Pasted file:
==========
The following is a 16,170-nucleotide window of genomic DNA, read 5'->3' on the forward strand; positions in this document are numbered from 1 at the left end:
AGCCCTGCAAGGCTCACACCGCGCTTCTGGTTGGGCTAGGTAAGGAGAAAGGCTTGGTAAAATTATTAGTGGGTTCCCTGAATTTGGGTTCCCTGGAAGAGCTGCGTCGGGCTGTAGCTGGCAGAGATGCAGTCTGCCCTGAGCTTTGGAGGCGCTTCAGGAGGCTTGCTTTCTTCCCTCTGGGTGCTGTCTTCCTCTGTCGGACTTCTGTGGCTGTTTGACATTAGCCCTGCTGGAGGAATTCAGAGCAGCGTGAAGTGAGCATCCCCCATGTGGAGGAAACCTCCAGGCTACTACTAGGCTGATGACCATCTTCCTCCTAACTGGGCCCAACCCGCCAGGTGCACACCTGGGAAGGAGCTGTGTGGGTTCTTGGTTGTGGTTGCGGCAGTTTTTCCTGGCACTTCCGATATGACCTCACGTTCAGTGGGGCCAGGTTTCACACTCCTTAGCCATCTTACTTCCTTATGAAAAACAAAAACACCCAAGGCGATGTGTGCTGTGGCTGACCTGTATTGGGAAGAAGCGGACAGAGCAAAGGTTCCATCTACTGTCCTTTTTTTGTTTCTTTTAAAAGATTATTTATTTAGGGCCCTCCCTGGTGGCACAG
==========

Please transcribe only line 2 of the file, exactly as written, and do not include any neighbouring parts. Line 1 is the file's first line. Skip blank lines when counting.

AGCCCTGCAAGGCTCACACCGCGCTTCTGGTTGGGCTAGGTAAGGAGAAAGGCTTGGTAAAATTATTAGTGGGTTCCCTGAATTTGGGTTCCCTGGAAGAGCTGCGTCGGGCTGTAGCTGGCAGAGATGCAGTCTGCCCTGAGCTTTGGAGGCGCTTCAGGAGGCTTGCTTTCTTCCCTCTGGGTGCTGTCTTCCTCTGTCGGACTTCTGTGGCTGTTTGACATTAGCCCTGCTGGAGGAATTCAGAGCAGCGTGAAGTGAGCATCCCCCATGTGGAGGAAACCTCCAGGCTACTACTAGGCTGATGACCATCTTCCTCCTAACTGGGCCCAACCCGCCAGGTGCACACCTGGGAAGGAGCTGTGTGGGTTCTTGGTTGTGGTTGCGGCAGTTTTTCCTGGCACTTCCGATATGACCTCACGTTCAGTGGGGCCAGGTTTCACACTCCTTAGCCATCTTACTTCCTTATGAAAAACAAAAACACCCAAGGCGATGTGTGCTGTGGCTGACCTGTATTGGGAAGAAGCGGACAGAGCAAAGGTTCCATCTACTGTCCTTTTTTTGTTTCTTTTAAAAGATTATTTATTTAGGGCCCTCCCTGGTGGCACAG